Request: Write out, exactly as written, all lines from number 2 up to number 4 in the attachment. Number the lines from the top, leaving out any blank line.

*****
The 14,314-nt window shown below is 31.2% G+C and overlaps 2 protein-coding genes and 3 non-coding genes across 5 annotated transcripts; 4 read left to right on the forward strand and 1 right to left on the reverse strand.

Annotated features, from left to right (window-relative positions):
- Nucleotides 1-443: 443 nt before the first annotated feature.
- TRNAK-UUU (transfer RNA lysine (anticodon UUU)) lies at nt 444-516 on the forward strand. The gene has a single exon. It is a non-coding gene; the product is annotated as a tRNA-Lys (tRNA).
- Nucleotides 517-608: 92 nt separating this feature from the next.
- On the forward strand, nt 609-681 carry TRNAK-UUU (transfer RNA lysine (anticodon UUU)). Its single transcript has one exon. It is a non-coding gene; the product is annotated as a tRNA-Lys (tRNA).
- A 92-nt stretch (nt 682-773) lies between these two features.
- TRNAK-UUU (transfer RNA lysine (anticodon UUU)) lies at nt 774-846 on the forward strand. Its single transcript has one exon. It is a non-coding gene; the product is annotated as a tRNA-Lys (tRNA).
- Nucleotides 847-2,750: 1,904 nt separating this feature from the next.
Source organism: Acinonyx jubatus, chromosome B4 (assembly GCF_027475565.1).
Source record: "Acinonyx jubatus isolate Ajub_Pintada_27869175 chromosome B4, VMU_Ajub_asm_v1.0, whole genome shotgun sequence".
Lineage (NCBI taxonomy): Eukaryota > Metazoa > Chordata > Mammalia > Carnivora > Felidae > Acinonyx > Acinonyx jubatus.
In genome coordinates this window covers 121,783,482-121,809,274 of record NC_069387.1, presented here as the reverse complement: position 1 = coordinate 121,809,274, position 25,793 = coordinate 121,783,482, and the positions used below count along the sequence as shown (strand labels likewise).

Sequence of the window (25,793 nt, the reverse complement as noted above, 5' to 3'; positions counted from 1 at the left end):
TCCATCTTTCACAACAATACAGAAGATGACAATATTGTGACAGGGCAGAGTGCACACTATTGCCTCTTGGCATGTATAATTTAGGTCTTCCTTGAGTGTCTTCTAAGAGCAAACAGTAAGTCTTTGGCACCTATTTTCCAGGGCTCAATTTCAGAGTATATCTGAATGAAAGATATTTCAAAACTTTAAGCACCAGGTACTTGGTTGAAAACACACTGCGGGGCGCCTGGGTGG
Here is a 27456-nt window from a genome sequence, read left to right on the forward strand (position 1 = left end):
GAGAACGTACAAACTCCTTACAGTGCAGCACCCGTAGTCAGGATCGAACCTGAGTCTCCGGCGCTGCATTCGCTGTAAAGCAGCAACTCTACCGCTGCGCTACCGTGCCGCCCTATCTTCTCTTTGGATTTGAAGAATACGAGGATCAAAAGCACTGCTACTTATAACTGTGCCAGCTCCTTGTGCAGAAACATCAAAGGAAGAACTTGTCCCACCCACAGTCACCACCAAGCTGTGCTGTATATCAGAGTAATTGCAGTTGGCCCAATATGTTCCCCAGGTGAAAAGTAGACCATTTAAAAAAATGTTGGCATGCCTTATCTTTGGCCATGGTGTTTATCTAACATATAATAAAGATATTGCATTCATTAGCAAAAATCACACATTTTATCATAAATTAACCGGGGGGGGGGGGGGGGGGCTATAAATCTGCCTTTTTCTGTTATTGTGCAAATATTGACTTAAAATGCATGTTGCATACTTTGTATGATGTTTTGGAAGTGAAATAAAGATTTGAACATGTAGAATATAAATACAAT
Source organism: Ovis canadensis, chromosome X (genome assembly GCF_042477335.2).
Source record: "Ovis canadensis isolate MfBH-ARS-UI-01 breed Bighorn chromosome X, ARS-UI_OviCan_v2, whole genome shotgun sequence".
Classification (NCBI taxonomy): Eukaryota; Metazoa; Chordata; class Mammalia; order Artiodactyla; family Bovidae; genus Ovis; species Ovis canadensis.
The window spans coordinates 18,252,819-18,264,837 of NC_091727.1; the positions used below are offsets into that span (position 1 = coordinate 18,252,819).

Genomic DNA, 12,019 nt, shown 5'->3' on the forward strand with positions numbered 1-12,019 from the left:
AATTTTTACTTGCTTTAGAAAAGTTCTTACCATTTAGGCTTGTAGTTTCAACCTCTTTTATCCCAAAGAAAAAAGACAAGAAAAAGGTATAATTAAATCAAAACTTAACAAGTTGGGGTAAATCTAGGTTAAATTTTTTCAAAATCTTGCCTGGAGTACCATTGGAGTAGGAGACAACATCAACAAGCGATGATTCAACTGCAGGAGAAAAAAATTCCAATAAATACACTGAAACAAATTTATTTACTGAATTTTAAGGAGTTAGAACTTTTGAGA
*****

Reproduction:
Annotated features, from left to right (window-relative positions):
- Nucleotides 1-443: 443 nt before the first annotated feature.
- TRNAK-UUU (transfer RNA lysine (anticodon UUU)) lies at nt 444-516 on the forward strand. The gene has a single exon. It is a non-coding gene; the product is annotated as a tRNA-Lys (tRNA).